Over 30 students attended Monday’s FBI Denver Teen & Collegiate Academy at Wyoming Indian High School

    (Ethete, WY) – High schoolers and college students from Fremont County, Casper and Denver schools had the opportunity to learn about law enforcement and the many facets of the Federal Bureau of Investigation (FBI) at a Teen and Collegiate Academy, held at Wyoming Indian High School on Monday, June 12.

    The Academy was a collaborative effort between the FBI Denver Field Office, the BIA and the Anschutz Medical Campus – Office for Educational Outreach & Pathway Initiatives.

    h/t Vince Tropea

    The Keynote Speaker for the day was Bob Murray, Former United States Attorney in Lander, and attendees also got to experience: a SWAT show and tell, a Technology Forensic Lab presentation, a presentation on the FBI & BIA’s Cooperative Approach to Law Enforcement led by Special Agent Scott Jensen and Erick Blackburn, online safety tips also from SA Jensen, an Evidence Response Training presentation from photographer Shawna Partridge, and a discussion from Anschutz Medical Campus – Office for Educational Outreach & Pathway Initiatives Assistant Vice Chancellor Dominic Martinez.


    County 10 was able to make it to the final event of the day, a recruiting and career panel consisting of Physical Scientist Theo Chavez, SA Jensen, SFLP Courtney Bernal, Automotive Fleet Coordinator Ben Kubik, ET Brian Schiffman, and SOS David Mizrahi.

    Students got to ask specific questions of the specialized occupations represented, including education background needed, what motivates an FBI worker to do that job, the risks and challenges of each role, work/life balance, and any advice for potential FBI employees.

    Students of course also wanted to know the “craziest” and “coolest” moments from each occupation, with the panelists sharing stories about working overseas and some of the specialized equipment they get to work on and use.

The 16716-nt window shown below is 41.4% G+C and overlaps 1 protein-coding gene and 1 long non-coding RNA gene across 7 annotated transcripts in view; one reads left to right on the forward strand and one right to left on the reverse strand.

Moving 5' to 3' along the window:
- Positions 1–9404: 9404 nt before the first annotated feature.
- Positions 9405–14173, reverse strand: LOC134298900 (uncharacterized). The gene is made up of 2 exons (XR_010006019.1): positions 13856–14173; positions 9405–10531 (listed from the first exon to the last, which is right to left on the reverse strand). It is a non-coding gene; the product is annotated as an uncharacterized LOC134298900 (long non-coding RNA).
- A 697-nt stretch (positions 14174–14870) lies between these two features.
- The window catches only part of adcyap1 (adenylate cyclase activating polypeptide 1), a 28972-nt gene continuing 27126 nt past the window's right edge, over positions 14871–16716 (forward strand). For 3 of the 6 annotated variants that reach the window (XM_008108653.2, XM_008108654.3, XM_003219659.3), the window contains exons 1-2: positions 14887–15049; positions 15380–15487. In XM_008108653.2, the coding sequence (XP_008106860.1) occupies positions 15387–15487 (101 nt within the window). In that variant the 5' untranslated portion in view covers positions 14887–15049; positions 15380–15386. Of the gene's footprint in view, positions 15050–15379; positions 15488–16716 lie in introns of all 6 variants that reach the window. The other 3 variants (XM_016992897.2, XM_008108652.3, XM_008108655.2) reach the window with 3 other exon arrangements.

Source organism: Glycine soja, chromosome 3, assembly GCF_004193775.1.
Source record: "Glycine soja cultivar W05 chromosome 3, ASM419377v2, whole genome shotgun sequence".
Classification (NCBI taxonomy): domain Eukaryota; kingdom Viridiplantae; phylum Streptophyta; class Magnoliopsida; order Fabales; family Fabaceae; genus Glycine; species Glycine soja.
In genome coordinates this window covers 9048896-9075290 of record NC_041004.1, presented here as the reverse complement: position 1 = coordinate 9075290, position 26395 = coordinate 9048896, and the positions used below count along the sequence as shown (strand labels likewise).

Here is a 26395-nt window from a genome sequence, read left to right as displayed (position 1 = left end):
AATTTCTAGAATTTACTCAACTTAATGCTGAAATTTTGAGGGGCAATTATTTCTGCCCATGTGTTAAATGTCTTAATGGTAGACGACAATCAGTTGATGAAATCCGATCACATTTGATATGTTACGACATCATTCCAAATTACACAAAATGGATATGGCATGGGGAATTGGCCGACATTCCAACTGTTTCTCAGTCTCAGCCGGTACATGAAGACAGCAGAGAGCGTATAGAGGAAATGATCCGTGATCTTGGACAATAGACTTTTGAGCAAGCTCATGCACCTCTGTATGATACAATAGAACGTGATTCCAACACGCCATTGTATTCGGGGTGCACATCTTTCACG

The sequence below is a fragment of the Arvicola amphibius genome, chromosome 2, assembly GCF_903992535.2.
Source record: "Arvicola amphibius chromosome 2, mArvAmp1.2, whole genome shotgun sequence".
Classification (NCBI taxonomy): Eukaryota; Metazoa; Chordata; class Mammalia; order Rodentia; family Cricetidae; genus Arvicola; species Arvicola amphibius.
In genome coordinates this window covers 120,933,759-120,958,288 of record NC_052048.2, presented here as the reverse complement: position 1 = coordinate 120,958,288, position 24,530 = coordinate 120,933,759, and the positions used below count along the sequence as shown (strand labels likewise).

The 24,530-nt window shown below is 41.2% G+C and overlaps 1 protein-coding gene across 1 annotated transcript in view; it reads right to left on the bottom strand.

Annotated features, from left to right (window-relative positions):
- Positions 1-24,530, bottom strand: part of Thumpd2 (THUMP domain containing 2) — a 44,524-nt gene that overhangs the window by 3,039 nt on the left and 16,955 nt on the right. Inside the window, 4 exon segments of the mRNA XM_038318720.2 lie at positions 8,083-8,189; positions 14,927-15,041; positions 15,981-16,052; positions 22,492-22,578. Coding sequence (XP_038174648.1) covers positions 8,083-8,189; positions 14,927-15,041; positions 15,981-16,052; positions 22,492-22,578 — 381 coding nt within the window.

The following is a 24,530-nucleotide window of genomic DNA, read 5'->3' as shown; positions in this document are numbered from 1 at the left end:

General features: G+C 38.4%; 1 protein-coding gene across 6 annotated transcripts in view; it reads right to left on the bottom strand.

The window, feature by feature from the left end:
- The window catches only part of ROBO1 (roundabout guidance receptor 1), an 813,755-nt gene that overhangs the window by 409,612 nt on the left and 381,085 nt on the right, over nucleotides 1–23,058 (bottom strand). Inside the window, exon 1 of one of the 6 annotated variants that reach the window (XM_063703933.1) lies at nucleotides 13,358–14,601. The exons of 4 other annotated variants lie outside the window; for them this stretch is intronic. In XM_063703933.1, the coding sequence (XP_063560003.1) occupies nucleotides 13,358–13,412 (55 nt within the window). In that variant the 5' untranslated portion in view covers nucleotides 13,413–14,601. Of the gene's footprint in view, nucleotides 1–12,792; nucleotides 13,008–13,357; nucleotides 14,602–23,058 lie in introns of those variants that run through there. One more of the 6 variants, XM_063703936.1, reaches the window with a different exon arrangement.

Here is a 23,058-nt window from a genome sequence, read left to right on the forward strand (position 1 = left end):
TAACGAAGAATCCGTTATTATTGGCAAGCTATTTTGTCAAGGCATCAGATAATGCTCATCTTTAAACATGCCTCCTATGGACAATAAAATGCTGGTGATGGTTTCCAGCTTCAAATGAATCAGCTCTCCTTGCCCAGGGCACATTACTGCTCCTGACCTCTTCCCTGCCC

Special Agent Jensen, who lives here in Fremont County, said that he hopes the Academy opens doors for kids interested in law enforcement.


    “I’m hoping that some of our local kids just had their eyes opened a little bit and now recognize that if they have an interest in law enforcement, that there is a path for them. They can come from Fremont County, go into the FBI and then serve their country and serve their community.”

    Ben Dyer, the social studies and economics teacher at the high school who was in attendance, also echoed that same sentiment.

    “I think the biggest take away the kids got today was the exposure to all the different careers. The FBI needs all sorts of people, and I think that’s important for them to realize that they’re not limited in what they want to do.”


    One of the students in attendance, Kortni Knell, told County 10 that her favorite thing was also learning about the wide variety of jobs available.

    “Just realizing that people came from the same kinds of backgrounds that we do, and how hard they worked to get where they are,’ Knell said, adding that the forensic analysis was her favorite part of the presentations.

    Following the day’s events, all students who completed each of the courses received certificates of completion.


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